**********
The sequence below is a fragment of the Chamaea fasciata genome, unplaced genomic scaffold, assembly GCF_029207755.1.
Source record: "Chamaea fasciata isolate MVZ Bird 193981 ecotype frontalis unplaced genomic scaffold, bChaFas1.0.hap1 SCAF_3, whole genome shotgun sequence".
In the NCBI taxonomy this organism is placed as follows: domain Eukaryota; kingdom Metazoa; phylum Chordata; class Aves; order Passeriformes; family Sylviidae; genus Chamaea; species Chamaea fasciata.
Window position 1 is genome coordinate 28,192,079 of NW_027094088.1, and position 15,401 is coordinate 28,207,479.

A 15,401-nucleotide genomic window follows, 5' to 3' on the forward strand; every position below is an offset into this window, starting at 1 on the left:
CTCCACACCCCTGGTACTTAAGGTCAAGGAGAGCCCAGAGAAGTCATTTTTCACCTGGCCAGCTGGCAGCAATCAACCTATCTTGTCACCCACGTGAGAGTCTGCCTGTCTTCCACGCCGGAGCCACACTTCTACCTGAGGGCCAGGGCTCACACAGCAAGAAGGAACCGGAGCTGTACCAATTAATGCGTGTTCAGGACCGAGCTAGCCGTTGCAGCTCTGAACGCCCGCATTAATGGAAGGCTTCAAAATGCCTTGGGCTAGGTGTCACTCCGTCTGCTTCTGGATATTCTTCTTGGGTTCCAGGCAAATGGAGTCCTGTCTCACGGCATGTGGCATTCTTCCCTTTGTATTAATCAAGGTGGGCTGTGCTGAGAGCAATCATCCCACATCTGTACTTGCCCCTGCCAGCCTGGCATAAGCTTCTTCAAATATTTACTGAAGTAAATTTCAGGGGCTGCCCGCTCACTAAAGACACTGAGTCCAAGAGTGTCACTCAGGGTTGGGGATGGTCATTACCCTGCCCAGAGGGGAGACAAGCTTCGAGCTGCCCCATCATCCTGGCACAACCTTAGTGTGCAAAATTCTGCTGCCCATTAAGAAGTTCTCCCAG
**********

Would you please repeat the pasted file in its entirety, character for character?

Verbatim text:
The sequence below is a fragment of the Chamaea fasciata genome, unplaced genomic scaffold, assembly GCF_029207755.1.
Source record: "Chamaea fasciata isolate MVZ Bird 193981 ecotype frontalis unplaced genomic scaffold, bChaFas1.0.hap1 SCAF_3, whole genome shotgun sequence".
In the NCBI taxonomy this organism is placed as follows: domain Eukaryota; kingdom Metazoa; phylum Chordata; class Aves; order Passeriformes; family Sylviidae; genus Chamaea; species Chamaea fasciata.
Window position 1 is genome coordinate 28,192,079 of NW_027094088.1, and position 15,401 is coordinate 28,207,479.

A 15,401-nucleotide genomic window follows, 5' to 3' on the forward strand; every position below is an offset into this window, starting at 1 on the left:
CTCCACACCCCTGGTACTTAAGGTCAAGGAGAGCCCAGAGAAGTCATTTTTCACCTGGCCAGCTGGCAGCAATCAACCTATCTTGTCACCCACGTGAGAGTCTGCCTGTCTTCCACGCCGGAGCCACACTTCTACCTGAGGGCCAGGGCTCACACAGCAAGAAGGAACCGGAGCTGTACCAATTAATGCGTGTTCAGGACCGAGCTAGCCGTTGCAGCTCTGAACGCCCGCATTAATGGAAGGCTTCAAAATGCCTTGGGCTAGGTGTCACTCCGTCTGCTTCTGGATATTCTTCTTGGGTTCCAGGCAAATGGAGTCCTGTCTCACGGCATGTGGCATTCTTCCCTTTGTATTAATCAAGGTGGGCTGTGCTGAGAGCAATCATCCCACATCTGTACTTGCCCCTGCCAGCCTGGCATAAGCTTCTTCAAATATTTACTGAAGTAAATTTCAGGGGCTGCCCGCTCACTAAAGACACTGAGTCCAAGAGTGTCACTCAGGGTTGGGGATGGTCATTACCCTGCCCAGAGGGGAGACAAGCTTCGAGCTGCCCCATCATCCTGGCACAACCTTAGTGTGCAAAATTCTGCTGCCCATTAAGAAGTTCTCCCAG